The Prospects for Integrated Care in Australia – Reflections from the 22nd International Conference on Integrated Care (23-25 May 2022).

CCRI Director, Professor Nicholas Goodwin, reflects on his experiences at the 22nd International Conference on Integrated Care in Odense, Denmark, 23-25 May 2022

As co-Founder of the International Foundation for Integrated Care (IFIC) it was a great experience to be back in Europe for the 22nd edition of its annual conference and to have the opportunity to meet-up with friends old and new.

During the event I was able to represent the research team at CCRI and its ongoing work on our evidence review on models of care supporting people with dementia at the end of life, as well as reflect on the findings and implications from our report on New Care Models: How Insurers Can Rise to the Challenge of Older and Sicker Societies delivered in partnership with the Geneva Association.

A key element to the conference was a celebration of 20 years of the International Journal for Integrated Care and its recent special issue examining the progress that different countries around the world have made in implementing integrated care in policy and practice. A common observation was the significant progress that appears to have been made in the adoption of integrated care as a policy objective in most parts of the world, yet the significant challenges then encountered in overcoming existing barriers and challenges towards effective implementation.

Australia is no different in this regard. During a plenary presentation on Day 3 I was able to debate Australia’s progress towards integrated care over the past decade with Professor Anne Hendry (Scotland), Professor Robin Miller (England) and Professor Mirella Minkman (Netherlands). It was fascinating to hear the different journeys these countries have taken, and interesting to note just how embedded integrated care has become at a population health-level – for example, through the statutory creation of 31 Health and Social Care Partnerships in Scotland (since 2014) and 42 Integrated Care Systems in England (since 2022).

By comparison, and despite integrated care increasingly becoming core to the policy landscape at both federal and state levels, the Australian system remains a highly fragmented one. One key reason for this is that whilst other countries have reformed their financial reimbursement systems to embrace pooled-budgets for chronic diseases and capitated-based models to support joint health and social care provision, the Australian reimbursement model through Medicare has remained largely unchanged whilst bringing together health and aged care budgets limited to small-scale pilots. As a consequence, the ability to provide integrated services through community-based multi-speciality teams and networks – a hallmark of the reforms in other countries – has not significantly progressed.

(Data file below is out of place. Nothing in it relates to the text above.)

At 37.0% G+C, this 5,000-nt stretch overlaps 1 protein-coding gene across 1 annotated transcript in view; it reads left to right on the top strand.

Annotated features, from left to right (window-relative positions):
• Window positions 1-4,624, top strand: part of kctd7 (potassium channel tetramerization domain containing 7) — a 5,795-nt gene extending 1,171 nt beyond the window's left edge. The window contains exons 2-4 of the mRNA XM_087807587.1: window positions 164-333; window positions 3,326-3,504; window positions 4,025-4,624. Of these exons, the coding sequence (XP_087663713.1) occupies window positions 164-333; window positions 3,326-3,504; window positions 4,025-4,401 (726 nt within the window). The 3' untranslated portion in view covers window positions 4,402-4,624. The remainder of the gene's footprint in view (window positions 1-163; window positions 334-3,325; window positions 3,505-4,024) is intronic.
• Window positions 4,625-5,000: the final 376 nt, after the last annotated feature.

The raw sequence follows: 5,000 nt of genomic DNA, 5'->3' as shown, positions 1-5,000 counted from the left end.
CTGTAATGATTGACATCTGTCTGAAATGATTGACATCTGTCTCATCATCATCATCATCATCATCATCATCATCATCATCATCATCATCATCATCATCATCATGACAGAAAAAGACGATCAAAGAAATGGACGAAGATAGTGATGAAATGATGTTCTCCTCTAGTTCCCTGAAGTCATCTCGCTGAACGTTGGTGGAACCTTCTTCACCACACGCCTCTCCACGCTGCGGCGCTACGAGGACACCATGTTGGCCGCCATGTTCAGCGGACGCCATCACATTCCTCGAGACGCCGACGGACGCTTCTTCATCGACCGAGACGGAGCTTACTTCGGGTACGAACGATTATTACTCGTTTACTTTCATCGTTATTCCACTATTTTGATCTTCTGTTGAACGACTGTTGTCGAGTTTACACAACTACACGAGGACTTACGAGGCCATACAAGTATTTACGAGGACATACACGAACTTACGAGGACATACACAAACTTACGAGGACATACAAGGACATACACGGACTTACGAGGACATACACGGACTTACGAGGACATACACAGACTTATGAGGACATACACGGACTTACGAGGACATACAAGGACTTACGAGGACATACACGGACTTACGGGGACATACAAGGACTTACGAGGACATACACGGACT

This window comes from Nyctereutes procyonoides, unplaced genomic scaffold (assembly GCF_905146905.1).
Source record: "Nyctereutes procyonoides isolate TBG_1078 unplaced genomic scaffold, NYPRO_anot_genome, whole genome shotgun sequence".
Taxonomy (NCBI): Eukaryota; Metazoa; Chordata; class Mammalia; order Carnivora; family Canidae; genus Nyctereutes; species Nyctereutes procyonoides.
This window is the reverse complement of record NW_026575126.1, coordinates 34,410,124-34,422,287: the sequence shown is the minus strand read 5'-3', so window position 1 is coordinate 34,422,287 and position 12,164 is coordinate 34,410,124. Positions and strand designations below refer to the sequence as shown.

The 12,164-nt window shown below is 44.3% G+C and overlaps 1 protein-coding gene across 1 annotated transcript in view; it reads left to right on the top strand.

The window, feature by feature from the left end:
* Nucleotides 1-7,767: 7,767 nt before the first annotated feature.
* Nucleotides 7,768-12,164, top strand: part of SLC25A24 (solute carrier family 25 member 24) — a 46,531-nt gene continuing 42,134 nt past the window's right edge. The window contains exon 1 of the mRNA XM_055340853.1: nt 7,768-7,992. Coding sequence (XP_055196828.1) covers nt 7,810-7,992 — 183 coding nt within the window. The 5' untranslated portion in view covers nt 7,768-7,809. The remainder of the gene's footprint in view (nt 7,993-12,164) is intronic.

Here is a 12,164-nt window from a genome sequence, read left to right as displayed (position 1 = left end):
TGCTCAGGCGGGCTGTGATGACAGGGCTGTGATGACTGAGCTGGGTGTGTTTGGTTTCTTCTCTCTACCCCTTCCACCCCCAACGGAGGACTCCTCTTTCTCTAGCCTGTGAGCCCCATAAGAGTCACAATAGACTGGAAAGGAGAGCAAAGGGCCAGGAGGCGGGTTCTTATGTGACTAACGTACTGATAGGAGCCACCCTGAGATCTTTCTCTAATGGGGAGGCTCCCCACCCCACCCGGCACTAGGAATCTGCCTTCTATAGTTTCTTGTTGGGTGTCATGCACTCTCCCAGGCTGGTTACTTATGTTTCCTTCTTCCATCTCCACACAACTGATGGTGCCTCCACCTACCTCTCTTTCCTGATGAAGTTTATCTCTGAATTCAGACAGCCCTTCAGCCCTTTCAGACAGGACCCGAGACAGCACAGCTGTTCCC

The financial barriers are a well-known problem here in Australia, yet it seems policy-making to address key concerns (e.g. aged care, mental health, complex chronic illness, rural health and Aboriginal health) has been incremental and siloed rather than transformative. It remains to be seen what the next decade will bring, but the solutions needed will undoubtedly require a more integrated approach. The heartening thing is that this is recognised, especially here on the Central Coast, and why the CCRI can play a significant part in leading research and innovation to support the uptake of new models of integrated care to the benefit of our communities.

Prof Nicholas Goodwin, May 2022


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